Over at Slate, Annie Lowrey argues that the surge of law school applicants and graduates was a bubble and that the bubble was burst by cultural, rather than economic forces.
In the past year or two, scads of blogs have committed themselves to exposing law school as a "scam," and the New York Times and Wall Street Journal have devoted thousands of words to telling readers why law school is a bad,bad idea if you do not actually want to be a lawyer.
As we've noted, law school applications are down over 11% this year to 2001 levels. Who knows - maybe they'll drop even more next year. And maybe the market for lawyers will continue to suffer - after all, automation and the off-shoring of legal work could reduce the long term demand for lawyers in the U.S.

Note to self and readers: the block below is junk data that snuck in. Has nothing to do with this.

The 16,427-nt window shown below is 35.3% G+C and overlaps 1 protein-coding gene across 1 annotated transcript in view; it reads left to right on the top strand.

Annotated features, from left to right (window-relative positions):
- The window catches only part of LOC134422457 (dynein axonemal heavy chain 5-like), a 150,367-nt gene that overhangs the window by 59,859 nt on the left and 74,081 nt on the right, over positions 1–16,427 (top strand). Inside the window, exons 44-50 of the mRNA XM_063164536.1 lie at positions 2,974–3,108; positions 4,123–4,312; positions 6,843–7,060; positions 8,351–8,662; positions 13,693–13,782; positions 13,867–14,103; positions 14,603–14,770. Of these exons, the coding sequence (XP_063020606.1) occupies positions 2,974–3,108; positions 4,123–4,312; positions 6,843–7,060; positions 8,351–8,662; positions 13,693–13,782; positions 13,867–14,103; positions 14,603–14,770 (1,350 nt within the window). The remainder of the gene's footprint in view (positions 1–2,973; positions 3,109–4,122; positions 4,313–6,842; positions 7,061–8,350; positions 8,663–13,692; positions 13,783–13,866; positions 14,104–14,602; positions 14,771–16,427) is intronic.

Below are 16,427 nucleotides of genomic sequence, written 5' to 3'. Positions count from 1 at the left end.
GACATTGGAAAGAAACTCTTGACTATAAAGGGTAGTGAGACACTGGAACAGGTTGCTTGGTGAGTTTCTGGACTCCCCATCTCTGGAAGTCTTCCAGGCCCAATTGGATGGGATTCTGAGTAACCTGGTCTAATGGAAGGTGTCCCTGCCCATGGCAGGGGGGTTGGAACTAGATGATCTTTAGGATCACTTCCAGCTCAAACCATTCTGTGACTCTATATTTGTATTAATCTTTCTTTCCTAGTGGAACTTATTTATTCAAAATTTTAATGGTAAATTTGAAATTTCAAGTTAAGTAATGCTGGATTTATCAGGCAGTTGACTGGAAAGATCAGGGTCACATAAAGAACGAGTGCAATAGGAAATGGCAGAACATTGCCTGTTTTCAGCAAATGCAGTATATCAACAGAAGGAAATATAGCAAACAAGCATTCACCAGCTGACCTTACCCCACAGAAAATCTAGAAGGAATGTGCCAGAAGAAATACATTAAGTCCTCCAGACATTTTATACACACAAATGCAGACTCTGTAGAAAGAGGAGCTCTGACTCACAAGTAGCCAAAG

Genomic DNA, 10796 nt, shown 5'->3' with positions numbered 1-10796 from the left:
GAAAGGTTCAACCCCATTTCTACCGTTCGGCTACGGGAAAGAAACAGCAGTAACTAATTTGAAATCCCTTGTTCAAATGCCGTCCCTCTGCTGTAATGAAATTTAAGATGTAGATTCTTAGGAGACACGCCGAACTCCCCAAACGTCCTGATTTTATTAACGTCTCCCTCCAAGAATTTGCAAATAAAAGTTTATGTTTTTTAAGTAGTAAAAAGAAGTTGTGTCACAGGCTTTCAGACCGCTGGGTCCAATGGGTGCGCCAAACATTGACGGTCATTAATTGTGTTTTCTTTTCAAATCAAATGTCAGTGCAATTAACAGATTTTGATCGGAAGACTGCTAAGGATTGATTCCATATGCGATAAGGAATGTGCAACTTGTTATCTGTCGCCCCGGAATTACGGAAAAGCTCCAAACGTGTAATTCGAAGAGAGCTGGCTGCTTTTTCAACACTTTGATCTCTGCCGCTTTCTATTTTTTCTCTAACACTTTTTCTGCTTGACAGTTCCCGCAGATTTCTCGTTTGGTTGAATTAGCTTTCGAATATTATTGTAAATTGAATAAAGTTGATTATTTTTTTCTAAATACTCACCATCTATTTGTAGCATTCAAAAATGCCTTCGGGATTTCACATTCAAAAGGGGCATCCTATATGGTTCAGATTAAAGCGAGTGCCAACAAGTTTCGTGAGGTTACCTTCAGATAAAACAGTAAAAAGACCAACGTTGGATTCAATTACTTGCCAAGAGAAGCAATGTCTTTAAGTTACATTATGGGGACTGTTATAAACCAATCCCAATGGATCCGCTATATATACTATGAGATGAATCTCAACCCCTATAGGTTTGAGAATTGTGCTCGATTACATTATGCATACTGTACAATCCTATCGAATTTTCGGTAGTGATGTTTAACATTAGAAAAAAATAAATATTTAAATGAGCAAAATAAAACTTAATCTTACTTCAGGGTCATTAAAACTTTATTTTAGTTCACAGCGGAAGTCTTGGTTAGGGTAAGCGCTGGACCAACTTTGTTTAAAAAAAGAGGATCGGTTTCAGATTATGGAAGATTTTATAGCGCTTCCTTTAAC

Maybe. Or maybe not. But we know this much. Because law school applications are down this year, it's likely a student's LSAT will go a lot farther in this admissions cycle. Over at the Faculty Lounge, I've posted a chart comparing the 2001 and 2009 LSAT's for admitted students at a selection of different law schools. What's the takeaway? LSAT's are up - and in some cases way up - over the eight year period.
There are other possible explanations for the phenomenon beyond a more competitive market for students. We know some schools increased their reliance on transfer students. Overall LSAT scores might be up. But the data suggests, at least, that particularly among the more elite schools, this might be an excellent opportunity to - shall we say - get more house for your LSAT dollar.